The Importance of Sleeping on the Side During Pregnancy
Sleeping on the side allows mums to avoid breathlessness while lying down which can be harmful to her and her baby.
Pregnancy is a time where you will experience lots of various changes in your body, both mentally and physically.
As your pregnancy progresses and the baby grows, the increase in tummy size will essentially lead to 2 main things: first, your breathing muscle also known as your diaphragm will get stretched due to the growing baby. Second, the mother’s blood vessels can also get compressed as the baby continues to grow inside her.
As we aim to promote healthy pregnancies, let’s talk more about how sleeping on the side is important to help mums ensure safe and healthy pregnancies.
A pregnant woman may experience breathlessness while lying on her back because the entire weight of the growing uterus and baby rests on the back in this position. This means the mum’s intestines and the main vein that carries blood back to the heart from your lower body will be under pressure.
Prolonged sleeping on the back, especially in the late stages of ate in pregnancy, can lead to unwanted complications to the baby’s development in the tummy especially because of the less-than-optimal circulation reduces blood flow to the foetus, giving the baby less oxygen and nutrients.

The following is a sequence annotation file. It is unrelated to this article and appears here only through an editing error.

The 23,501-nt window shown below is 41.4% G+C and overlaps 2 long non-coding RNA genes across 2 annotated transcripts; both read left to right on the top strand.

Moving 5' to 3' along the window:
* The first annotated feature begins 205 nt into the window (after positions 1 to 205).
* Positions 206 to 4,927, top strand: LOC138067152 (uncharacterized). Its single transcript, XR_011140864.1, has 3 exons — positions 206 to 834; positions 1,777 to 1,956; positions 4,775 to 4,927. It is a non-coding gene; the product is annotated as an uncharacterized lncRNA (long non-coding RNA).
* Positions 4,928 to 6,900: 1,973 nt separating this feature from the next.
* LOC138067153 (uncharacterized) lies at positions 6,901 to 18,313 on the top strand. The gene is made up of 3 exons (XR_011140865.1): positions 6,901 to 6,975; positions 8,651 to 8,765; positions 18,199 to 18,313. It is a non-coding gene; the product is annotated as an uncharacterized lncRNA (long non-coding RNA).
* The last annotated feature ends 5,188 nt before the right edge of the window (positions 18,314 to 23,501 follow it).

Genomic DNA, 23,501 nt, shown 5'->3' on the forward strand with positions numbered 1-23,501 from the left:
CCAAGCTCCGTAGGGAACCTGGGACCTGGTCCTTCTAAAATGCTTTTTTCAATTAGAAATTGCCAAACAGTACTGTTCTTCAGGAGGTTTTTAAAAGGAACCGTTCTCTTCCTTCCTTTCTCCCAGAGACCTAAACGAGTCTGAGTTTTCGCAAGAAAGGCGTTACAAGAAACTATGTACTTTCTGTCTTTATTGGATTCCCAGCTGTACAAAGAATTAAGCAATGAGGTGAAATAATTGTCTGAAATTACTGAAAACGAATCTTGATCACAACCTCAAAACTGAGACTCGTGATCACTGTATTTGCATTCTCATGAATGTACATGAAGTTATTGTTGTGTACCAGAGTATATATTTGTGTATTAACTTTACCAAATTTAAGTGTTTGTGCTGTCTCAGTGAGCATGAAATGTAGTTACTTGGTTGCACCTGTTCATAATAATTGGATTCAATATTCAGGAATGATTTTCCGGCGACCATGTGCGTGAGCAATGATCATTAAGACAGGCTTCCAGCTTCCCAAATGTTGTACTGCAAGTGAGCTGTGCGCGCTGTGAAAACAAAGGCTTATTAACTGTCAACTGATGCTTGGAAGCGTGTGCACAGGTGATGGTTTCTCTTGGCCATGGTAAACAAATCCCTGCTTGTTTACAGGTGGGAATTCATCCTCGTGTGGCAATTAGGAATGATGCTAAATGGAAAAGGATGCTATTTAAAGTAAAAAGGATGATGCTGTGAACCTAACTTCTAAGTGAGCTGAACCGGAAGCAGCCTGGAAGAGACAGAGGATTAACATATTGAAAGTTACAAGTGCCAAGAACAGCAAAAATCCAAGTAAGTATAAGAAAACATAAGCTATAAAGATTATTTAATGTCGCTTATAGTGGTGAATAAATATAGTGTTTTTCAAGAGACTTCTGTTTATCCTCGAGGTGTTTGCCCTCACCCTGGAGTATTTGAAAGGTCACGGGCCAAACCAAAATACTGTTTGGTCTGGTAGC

As such, it is recommended for pregnant women, especially those in their third trimesters, to sleep on their left side.
Sleeping on the side
Sleeping on the left side will help to prevent this compression of the blood vessel which then allows for good blood flow from the mother to the baby. Positioning on the left side of the body allows for optimal blood flow from the inferior vena cava (IVC), which is a large vein that runs parallel to the mum’s spine on the right side. This then carries blood to the mum’s heart and, in turn, to her baby.
To ensure sleeping on the side, the pregnant mum can start by placing a pillow or bolster behind her back side-sleeping.
If the mum finds this difficult or simply can’t get used to sleeping on the side, using pillows to prop the upper body at a 45-degree angle may help. This way, the mum is not flat on her back and is able to take the compression off the IVC.
Alternatively, elevating the head of the bed a couple of inches with books or blocks can also help.
Note: If you do happen to wake up and find yourself sleeping on your back, fret not. (Read: Do not worry!). Simply readjust your position and put the pillow behind your back and turn back on to your left side to sleep.
Dr Michelle Chia is the resident doctor at DTAP Clinic DUO Galleria, specialising in women’s health. She has extensive experience in managing a variety of women’s health, general gynaecology issues and antenatal care for pregnancy.
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